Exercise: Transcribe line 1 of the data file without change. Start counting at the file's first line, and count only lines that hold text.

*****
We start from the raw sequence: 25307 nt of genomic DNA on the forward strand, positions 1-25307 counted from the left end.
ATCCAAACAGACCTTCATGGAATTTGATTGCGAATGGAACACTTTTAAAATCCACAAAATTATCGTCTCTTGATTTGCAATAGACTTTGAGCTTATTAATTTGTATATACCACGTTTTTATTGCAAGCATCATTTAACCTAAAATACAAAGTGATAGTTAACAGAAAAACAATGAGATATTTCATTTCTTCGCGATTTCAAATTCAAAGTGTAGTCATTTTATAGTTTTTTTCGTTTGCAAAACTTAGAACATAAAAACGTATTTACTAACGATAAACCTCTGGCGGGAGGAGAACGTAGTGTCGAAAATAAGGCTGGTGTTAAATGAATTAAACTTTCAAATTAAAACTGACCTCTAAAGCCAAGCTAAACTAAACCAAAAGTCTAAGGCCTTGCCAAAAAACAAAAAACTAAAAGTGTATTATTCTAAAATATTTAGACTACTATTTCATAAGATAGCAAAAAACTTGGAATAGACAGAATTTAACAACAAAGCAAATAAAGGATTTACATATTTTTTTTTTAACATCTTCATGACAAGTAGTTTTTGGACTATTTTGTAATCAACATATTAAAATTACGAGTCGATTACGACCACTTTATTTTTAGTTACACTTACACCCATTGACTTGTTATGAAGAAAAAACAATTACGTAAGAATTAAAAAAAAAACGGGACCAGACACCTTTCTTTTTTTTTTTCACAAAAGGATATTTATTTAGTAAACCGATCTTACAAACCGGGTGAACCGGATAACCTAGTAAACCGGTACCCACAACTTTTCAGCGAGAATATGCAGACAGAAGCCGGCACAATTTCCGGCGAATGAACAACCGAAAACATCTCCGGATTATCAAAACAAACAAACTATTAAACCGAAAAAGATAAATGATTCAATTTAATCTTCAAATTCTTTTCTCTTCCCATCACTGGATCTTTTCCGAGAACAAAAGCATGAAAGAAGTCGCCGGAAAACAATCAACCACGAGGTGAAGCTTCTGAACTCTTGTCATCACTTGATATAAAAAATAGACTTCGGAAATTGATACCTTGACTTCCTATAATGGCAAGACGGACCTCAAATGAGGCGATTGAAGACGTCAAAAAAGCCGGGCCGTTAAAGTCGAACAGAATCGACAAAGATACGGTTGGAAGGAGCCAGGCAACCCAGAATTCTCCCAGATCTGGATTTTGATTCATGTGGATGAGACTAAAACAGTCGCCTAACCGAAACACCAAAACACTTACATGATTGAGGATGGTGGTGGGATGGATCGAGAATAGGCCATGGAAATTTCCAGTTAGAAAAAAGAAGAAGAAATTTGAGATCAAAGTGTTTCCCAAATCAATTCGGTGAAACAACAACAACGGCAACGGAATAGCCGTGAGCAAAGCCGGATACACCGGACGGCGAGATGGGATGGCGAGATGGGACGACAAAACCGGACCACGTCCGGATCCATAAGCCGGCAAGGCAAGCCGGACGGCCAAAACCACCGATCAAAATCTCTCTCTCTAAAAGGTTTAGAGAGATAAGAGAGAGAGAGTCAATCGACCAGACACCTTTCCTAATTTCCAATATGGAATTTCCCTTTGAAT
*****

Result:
We start from the raw sequence: 25307 nt of genomic DNA on the forward strand, positions 1-25307 counted from the left end.